Last week Susan Howard of Australia's Tydewi Bindery submitted a query on paper money repairs.
Tony Hine writes:
In reply to an inquiry about repairs to banknotes, I think it is timely to explain that coins should only be cleaned using Photoshop on scans of the uncleaned coins, and I expect any serious paper money collector would give the same advice for banknotes!
David Gladfelter writes:
One can get on a high horse about this topic, because there are abuses.
David attached an article he authored on the topic, and it's reproduced here with permission. Originally published by New Jersey Exonumia Society in Jerseyana, issue #132, Jan-March 2009. The before and after images of the note are unavailable, but the article paints a good picture of a "repair" gone wild.
Now that the Garden State Parkway is no longer going to accept tokens at its toll booths, how many of us are cashing in our rolls and part rolls of the tokens and how many of us are putting them aside in our box of traders?
My guess would be that the savers are in the majority, because that’s our nature. We collect tokens, medals, scrip and other forms of exonumia not only for our own enjoyment, but to preserve them for others to enjoy in the future. Not only do we save them, but we care for them as well. If the supply is large, we might pick out the best ones to save and spend the rest. If the ones we save are dirty or cruddy, we might wipe them carefully or clean them gently. We might take a goat-hair brush to a copper piece to bring up the lustre or patina. Almost everyone would moisten and straighten a corner fold on an old note. That’s “conservation,” the protection and preservation of our exonumic history.
But what about filling up or patching over a hole in a token or note? What about retooling or re-engraving a damage spot? This would offend the purist who would leave a less-than-perfect piece strictly alone, but would not bother the fixer-upper who would try to improve its appearance. I have seen examples of rare notes that have been put together piece by piece from parts of different damaged notes; I even own one or two with such “prosthetics” but have not created any. You might call this “restoration,” or bringing something back to a former or improved condition.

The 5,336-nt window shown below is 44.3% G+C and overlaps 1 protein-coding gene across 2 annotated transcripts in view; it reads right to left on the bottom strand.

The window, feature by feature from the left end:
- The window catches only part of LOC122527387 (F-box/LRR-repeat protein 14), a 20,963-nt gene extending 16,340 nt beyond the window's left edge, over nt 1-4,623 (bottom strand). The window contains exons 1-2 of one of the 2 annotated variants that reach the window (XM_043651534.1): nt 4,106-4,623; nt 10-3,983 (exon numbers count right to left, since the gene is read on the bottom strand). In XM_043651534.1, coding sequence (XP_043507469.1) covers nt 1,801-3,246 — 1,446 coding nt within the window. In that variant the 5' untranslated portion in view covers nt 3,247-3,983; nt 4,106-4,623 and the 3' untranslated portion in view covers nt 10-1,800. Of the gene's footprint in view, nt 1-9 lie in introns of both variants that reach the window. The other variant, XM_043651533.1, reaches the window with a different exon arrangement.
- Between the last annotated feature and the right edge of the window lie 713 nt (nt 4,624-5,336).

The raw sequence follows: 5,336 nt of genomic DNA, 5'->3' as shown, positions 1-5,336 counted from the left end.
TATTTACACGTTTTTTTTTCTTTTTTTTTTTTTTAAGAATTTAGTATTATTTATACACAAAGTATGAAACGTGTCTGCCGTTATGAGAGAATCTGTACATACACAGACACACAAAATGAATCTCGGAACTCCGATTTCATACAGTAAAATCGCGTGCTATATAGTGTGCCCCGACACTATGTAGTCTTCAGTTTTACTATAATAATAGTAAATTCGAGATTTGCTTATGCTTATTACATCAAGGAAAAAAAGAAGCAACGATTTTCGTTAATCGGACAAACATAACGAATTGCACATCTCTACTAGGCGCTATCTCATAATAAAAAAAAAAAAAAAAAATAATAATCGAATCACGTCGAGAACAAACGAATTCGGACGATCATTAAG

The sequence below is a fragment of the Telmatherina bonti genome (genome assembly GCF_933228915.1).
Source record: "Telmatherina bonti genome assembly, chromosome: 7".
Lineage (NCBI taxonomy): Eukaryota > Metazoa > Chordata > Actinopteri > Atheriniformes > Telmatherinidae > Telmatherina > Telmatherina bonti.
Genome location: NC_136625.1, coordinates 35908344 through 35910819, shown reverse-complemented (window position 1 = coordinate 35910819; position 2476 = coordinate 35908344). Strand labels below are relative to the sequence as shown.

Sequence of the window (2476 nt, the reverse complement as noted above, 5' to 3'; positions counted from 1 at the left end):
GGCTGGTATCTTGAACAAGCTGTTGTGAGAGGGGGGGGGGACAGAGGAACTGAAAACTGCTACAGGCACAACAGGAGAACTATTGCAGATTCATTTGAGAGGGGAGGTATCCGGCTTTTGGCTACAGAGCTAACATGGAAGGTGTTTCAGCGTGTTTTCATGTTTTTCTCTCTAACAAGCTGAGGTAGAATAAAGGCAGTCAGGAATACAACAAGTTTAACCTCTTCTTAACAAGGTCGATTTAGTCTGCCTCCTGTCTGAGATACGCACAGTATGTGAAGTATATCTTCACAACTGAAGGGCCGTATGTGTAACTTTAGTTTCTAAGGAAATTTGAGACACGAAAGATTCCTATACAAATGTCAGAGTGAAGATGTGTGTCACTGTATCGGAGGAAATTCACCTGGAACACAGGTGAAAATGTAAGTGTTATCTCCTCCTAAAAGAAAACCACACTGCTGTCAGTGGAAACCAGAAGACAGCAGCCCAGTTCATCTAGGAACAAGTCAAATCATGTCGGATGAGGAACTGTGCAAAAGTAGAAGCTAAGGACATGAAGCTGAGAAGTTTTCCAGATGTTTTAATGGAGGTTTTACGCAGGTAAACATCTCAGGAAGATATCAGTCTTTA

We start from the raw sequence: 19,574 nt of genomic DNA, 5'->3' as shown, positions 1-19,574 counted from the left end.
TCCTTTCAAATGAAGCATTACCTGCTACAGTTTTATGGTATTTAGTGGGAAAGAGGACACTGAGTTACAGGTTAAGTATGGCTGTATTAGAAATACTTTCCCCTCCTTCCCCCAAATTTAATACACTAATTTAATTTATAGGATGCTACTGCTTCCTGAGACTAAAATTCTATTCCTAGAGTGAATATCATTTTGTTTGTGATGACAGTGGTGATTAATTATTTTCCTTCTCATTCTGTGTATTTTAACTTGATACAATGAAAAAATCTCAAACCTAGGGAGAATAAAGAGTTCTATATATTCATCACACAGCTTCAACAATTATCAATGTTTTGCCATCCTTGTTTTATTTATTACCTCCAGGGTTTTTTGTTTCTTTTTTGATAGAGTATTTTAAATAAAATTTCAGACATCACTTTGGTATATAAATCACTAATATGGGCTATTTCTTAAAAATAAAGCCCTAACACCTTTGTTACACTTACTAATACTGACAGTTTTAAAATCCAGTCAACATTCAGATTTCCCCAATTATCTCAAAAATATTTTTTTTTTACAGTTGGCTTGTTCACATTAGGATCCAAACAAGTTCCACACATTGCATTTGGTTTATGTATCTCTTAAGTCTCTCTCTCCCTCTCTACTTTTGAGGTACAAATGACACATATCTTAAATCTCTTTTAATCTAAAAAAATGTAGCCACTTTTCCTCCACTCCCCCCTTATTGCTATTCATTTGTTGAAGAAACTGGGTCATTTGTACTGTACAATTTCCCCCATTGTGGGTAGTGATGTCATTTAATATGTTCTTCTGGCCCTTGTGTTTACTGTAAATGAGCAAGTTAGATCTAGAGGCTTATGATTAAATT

The point is, there’s a gradient here, like the biologist’s definition of what constitutes the soil. Bacteria? Sure. Earthworms? Maybe, there’s no hard and fast rule. Well, woodchucks? Where does one draw the line?
Let’s look at a case in point. Shown above is a full size image of a rare but ugly looking New Jersey colonial bill of credit that once belonged to me, a 15 shilling bill from the October 20, 1758 issue with plate letter A (below the crowns at bottom center) and serial number 17710. This bill, when I owned it, was split down the middle and taped together on back with opaque tape. It had tape residue on the corners and a lot of dirt overall. Eventually I got a better one and sold this one to a well known dealer.
Shortly afterward, in one of his auctions, I saw a bill that looked vaguely familiar. Comparing it with the foregoing image, I saw that it was the same bill but by now it had undergone restoration. In the process, the plate letter had been removed, the serial number changed to 15710 and the signatures retraced. It was now graded “very fine or better” with “some corner repairs” but there was no mention of the restoration or the former split. Its spruced-up image, taken from the dealer’s web site (enlarged) is shown below.
How far should one go with restoration? Did this dealer cross the line? In our hobby at this time, there’s no right or wrong answer to this question. All but the least ethical among us would agree that “whizzing” is a no-no, but short of that, what’s permissible? In your opinion, is the “new identity for A-17710” legit?
My own view, for what it’s worth, is as follows:
1. “Restoration” should not be confused with “conservation,” and should not be described as “conservation.” (The grading services, when they mention it at all, use the term “conservation” to mean “restoration.”)
2. Any “restoration” that is done to a piece of exonumia should require full disclosure.
3. Full disclosure should include mention of any and all significant defects (such as the split in our subject bill) that were originally present in the item and that have been repaired.
4. Never, under any circumstances, should anything be altered. Alteration includes such things as retracing signatures and making changes to plate letters, serial numbers or other identifying marks (either inadvertently or deliberately).
5. A restored item should not be graded higher than its pre-restoration condition.
If we can adopt safeguards such as these, no one will be misled. Then, being fully informed, it will be up to the individual collector whether or not to acquire the item in question.
To read the earlier E-Sylum article, see:
QUERY: PAPER MONEY REPAIRS
Wayne Homren, Editor
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